Shi Lin Night Market. Shilin District, Taipei City, Taiwan. Photo: AsianDream/

These vendors rented space from property owners when they met certain conditions. According to Chiu, an opportunity existed to reorient urban managerialism, allowing all parties to make placemaking decisions.1 The project emphasized collaboration to defend against short-term profit centers and to promote economic inclusivity between merchants and property owners. This approach also revealed how architecture responded to entrepreneurship.

Taobao Villages, rural China

The latest Five Year Plan, which centered on poverty alleviation in rural China, introduced the concept of Taobao Villages. These villages harnessed the market forces of e-commerce and tapped into China’s expansive middle class to generate wealth in rural areas.

Prosperity Messaging. Dong Feng. Yangzhou, Jiangsu, China. Photo: Song Yu/AMO/CAFA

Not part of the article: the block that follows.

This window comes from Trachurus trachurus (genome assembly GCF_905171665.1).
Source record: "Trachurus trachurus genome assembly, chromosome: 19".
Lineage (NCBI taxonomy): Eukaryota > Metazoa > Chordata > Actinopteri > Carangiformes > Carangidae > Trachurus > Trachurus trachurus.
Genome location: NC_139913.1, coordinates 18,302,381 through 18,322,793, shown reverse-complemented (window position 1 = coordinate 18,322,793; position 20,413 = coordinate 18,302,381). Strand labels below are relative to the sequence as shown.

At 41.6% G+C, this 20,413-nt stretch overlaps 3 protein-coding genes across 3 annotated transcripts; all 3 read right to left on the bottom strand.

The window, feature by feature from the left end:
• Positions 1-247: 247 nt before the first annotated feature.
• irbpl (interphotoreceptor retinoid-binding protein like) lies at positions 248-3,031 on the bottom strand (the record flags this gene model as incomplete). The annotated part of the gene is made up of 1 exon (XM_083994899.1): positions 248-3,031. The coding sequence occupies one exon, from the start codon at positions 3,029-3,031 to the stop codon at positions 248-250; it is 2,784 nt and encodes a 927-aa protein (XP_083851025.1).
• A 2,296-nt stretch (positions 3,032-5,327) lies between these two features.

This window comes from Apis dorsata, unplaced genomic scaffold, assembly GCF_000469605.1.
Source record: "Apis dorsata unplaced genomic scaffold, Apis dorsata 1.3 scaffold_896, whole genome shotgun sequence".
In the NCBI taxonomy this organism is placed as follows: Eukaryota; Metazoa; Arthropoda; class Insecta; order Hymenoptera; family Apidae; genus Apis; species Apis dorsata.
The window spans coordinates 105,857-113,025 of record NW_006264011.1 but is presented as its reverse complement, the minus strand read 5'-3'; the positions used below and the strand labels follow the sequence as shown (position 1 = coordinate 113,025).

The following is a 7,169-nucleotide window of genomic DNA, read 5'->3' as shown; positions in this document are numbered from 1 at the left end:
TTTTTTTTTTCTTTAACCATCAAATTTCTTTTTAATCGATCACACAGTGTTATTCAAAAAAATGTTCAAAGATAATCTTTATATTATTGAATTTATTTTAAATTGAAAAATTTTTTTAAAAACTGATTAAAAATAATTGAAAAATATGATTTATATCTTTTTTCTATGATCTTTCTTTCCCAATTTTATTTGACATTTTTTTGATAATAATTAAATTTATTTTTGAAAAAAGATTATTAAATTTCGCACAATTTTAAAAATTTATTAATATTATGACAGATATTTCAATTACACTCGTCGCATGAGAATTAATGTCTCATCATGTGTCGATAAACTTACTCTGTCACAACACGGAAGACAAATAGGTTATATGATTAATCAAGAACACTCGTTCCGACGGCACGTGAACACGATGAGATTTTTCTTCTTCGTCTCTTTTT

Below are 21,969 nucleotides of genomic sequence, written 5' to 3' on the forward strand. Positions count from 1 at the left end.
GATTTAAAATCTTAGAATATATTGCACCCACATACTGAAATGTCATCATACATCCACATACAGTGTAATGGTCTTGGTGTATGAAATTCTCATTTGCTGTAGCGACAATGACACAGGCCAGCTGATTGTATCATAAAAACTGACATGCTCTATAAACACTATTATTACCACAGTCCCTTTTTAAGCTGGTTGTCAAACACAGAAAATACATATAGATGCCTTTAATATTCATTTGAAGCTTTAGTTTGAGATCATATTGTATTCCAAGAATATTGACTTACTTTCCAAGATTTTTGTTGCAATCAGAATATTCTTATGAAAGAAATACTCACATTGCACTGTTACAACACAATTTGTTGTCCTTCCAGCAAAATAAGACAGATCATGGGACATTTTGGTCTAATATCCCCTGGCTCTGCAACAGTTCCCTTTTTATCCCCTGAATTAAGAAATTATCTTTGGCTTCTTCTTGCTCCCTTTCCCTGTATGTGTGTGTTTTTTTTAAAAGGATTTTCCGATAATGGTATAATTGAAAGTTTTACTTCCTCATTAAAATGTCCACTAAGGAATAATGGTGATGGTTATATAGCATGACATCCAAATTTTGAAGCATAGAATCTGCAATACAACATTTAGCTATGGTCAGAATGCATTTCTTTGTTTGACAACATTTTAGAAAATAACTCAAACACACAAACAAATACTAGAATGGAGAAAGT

Through government investment, physical infrastructure in rural areas, including roads, water pipes, and electrical systems, improved. The same investment also enhanced the digital infrastructure of rural villages. However, despite significant government support, market forces interfered with the potential success of Taobao Villages. Competition based on cost drove revenues down and affected the quality of products made in the Taobao Villages.

Although market forces inevitably influenced the retail network, there was an opportunity to mitigate these effects by embracing economic development at the local level through architecture and technology. 2

View a full size version of the Taobao ecosystem diagram

Shenzhen, China

Shenzhen grew rapidly after its designation as a special economic zone. As a strategy to alleviate poverty, the zone emphasized electronics manufacturing. Over time, conditions presented an opportunity for a collaborative technology ecosystem. This ecosystem showcased a diverse group of members, from small merchants to ambitious entrepreneurs.